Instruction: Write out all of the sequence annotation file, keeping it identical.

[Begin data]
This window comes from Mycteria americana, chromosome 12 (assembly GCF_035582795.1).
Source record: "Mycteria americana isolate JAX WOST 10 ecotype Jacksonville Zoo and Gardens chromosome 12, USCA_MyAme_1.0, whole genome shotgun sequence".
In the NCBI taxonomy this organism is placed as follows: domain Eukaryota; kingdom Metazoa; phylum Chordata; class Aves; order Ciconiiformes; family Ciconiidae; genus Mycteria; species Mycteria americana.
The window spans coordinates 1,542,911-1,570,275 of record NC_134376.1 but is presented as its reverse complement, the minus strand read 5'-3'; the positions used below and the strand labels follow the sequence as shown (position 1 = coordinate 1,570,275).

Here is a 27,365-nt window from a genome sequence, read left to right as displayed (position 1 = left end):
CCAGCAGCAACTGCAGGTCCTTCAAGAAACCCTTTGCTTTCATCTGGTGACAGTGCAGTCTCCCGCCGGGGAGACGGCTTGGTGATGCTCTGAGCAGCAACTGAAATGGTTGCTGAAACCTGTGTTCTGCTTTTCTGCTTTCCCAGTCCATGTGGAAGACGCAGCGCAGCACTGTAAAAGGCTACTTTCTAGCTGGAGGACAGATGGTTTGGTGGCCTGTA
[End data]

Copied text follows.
This window comes from Mycteria americana, chromosome 12 (assembly GCF_035582795.1).
Source record: "Mycteria americana isolate JAX WOST 10 ecotype Jacksonville Zoo and Gardens chromosome 12, USCA_MyAme_1.0, whole genome shotgun sequence".
In the NCBI taxonomy this organism is placed as follows: domain Eukaryota; kingdom Metazoa; phylum Chordata; class Aves; order Ciconiiformes; family Ciconiidae; genus Mycteria; species Mycteria americana.
The window spans coordinates 1,542,911-1,570,275 of record NC_134376.1 but is presented as its reverse complement, the minus strand read 5'-3'; the positions used below and the strand labels follow the sequence as shown (position 1 = coordinate 1,570,275).

Here is a 27,365-nt window from a genome sequence, read left to right as displayed (position 1 = left end):
CCAGCAGCAACTGCAGGTCCTTCAAGAAACCCTTTGCTTTCATCTGGTGACAGTGCAGTCTCCCGCCGGGGAGACGGCTTGGTGATGCTCTGAGCAGCAACTGAAATGGTTGCTGAAACCTGTGTTCTGCTTTTCTGCTTTCCCAGTCCATGTGGAAGACGCAGCGCAGCACTGTAAAAGGCTACTTTCTAGCTGGAGGACAGATGGTTTGGTGGCCTGTA